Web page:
addition it can be shared by the host to access volumes via iSCSI. The remaining two NICs on a second vSwitch are used for  application traffic (“user network”) as well as hypervisor management traffic. Configurations with four network interfaces as shown in figure 10 are considered the minimum configuration in terms of host side networking.


Six or more network interfaces
Six or more network interfaces per server are the ideal configuration. This allows for segregation of iSCSI traffic, application traffic, and management traffic (including network services as vSphere/Windows cluster communication and advanced features, such as vMotion). With six network interfaces, three virtual switches should be created; one vSwitch for iSCSI traffic, one vSwitch for management traffic, and one vSwitch for application traffic (see figure 11). 

For solutions based on Hyper-V, it may be required to add more network connectivity to accommodate iSCSI connectivity for host, guest and the StoreVirtual VSA itself. Per best practices, it is recommended to use individual network interfaces for Multipath I/O to connect to iSCSI targets instead of teaming network interfaces. Even though solutions using teamed adapters have not reported any problems, these configurations have also not been fully qualified by either Microsoft or HP. For more details, see the Hyper-V chapter in this document on page 28.


The highlighted parts are what is making my head in. In the 4 NIC setup, it says 2 NICs are shared for VSA and host iSCSI. In contrary the 6 NIC setup says 2 NICs sgould be designated for host iSCSI.

I know Microsoft's best practice says that you want to dedicate 2 NICs for host iSCSI using MPIO. That would than suggest that the 4 NIC option is not a solution according to best practice, and really for a fully supported solution you are looking to use 6 NICs, as specified above.

And this is the information i couldn't find a clear cut anser to and to which the document doesnt asnwer either as it list both options as possible.


The other factor i was looking to was the HW used. I am looking at HP DL380 Gen8 with HP Ethernet 10Gb 2-port 533FLR NIC adapter. This adapter supports Network Partitioning:

Network Partitioning The HP 533FLR-T supports NIC partitioning for ProLiant Gen8 rack servers. Allowing administrators to configure a 10Gb port as four separate partitions or physical functions. Each PCI function is associated with a different virtual NIC. To the OS and the network, each physical function appears as a separate NIC port.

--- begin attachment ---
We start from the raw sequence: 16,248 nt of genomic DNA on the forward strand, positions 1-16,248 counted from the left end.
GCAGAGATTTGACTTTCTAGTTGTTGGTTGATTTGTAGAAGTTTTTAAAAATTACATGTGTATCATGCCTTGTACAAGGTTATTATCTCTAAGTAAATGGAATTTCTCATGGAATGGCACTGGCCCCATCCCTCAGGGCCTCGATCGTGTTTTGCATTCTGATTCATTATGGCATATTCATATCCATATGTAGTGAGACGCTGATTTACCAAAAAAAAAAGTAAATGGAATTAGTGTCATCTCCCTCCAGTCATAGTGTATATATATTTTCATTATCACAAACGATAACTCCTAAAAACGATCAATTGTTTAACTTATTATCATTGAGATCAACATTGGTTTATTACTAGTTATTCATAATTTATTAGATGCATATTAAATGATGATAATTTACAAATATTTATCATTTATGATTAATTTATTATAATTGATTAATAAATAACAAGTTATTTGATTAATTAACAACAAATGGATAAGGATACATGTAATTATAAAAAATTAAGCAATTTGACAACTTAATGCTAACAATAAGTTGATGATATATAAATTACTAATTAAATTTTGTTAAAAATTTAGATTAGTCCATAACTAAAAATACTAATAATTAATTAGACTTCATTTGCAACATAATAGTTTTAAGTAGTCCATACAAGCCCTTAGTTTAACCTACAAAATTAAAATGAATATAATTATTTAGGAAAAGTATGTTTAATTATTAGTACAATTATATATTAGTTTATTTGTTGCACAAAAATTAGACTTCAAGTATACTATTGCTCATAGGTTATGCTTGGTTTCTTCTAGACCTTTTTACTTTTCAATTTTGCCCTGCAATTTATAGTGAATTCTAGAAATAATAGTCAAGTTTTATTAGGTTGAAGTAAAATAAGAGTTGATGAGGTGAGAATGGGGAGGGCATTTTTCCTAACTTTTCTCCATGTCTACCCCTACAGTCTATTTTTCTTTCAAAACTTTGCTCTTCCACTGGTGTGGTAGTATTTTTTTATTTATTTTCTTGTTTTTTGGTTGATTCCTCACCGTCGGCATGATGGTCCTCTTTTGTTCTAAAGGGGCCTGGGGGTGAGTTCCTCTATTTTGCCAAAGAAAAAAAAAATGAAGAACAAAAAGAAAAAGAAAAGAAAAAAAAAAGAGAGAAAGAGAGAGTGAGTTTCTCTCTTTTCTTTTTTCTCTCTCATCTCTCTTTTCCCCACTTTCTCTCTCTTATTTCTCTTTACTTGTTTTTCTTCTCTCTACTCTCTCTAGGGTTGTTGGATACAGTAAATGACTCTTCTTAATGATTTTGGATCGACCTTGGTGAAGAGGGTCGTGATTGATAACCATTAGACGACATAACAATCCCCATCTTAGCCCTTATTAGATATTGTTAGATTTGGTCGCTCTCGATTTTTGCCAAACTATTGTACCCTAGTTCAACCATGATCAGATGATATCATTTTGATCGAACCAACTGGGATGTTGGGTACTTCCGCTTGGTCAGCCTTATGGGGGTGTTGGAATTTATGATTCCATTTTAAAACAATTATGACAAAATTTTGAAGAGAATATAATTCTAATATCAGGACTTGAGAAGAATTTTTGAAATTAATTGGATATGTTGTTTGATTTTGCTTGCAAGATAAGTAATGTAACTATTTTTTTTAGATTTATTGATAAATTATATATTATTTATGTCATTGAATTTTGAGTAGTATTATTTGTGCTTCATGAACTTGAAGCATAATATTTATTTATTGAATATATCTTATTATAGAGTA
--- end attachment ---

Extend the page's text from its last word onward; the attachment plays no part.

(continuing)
This could be the answer to the dilemma if this adapter shows up as 4 NICs in the host, these 4 NICs could be used for storage (2 for VSA and 2 for 2 iSCSI), and than an additional NIC adapter could be used for Hyper-V traffic (VM network, live migration, heartbeat, etc). If anyone has any experience with these adapters, can you confirm if this would be a viable solution?

Thanx in advance for all replies

Occasional Visitor

Re: Hyper-V host NIC configuration for VSA




I'm experiencing the same problem to follow the hp best practises.


HP tell us that we shouldn't use teaming on Hyper-v for iSCSI and use MPIO instead, but with only one NIC on the VSA vm, how could I do that ?


It's written on this manual, page 21, that "For the VSA for Hyper-v, dedicate a unique network adapter for iSCSI traffic".


Anyway, even with  teaming, which, by the way, support iSCSI (see this blog), since each vNIC created on it should be on different subnets/vlan, we are again limited with the sinle NIC on VSA (on which vlan should I put my cluster VIP?).


All of this is very confusing and, after one days googling, i feel that nobody really use VSA on hyper-V, right ?


Any comment/advisory about this would be very appreciated,






Frequent Advisor

Re: Hyper-V host NIC configuration for VSA

When the host where you run the VSA must access the VSA themself you must implement 2 connectivity.


1) 1 Hyper-V switch ( where you can use teaming ) for the VSA to access the ISCSI network.

2) 1 or more NIC dedicated for Host access to ISCSI, and if you use more than 1 NIC you must use MPIO.


Another case is if a VM must access also to VSA, in this case i do not remember exactly what the manual says.


All these nics must be in the same VLAN and using the same IP subnet, and the VIP of the cluster must be in the same IP subnet, until you implement some kind of remote site where you cannot have the same VLAN, but this is well explained in doc ( feel fre to ask though ).


There also other considerations, if you want a decent redundancy you must implement a Failover Manager, and i implement ( if i have a even number of VSA nodes ) site placement so i can split my SAN in 2 logical sites ( can be rack under different power or room ) so it's guaranteed thet if an entire site crash my SAN stay up, but this is a design issue for every lefthand setup ( sorry storevirtual )  


There is someone using it in hyper-v 8-))



Occasional Visitor

Re: Hyper-V host NIC configuration for VSA

Hello Manfri,



Happy to know that I'm not alone there :)


Thanks for your knowledge. I was planning to make 2 different vLANs for iSCSI. I'll change that.


I'm stuck with 4 NIC on my Hyper-V host, then, with the informations you just gave me, here is my new design :


- Conveged team on NIC 1 and 2, with vSwitch for VMs and VSA + vNIC for cluster/LM/mgmt in Management OS

- NIC3 -> iSCSIvSwitch + vNIC for iSCSI in Management OS

- NIC4 -> iSCSIvSwitch + vNIC for iSCSI in Management OS


At the end, I got something similare of the second Aidan design on this page



New questions :

- How do I configure MPIO in VSA for the 2  new vNIC I've just added ?

- Will iSCSI traffic between VM and VSA has to go outside my host to the hardware switch and back ??







Occasional Visitor

Re: Hyper-V host NIC configuration for VSA

Any news? I actually have the same problem... Regards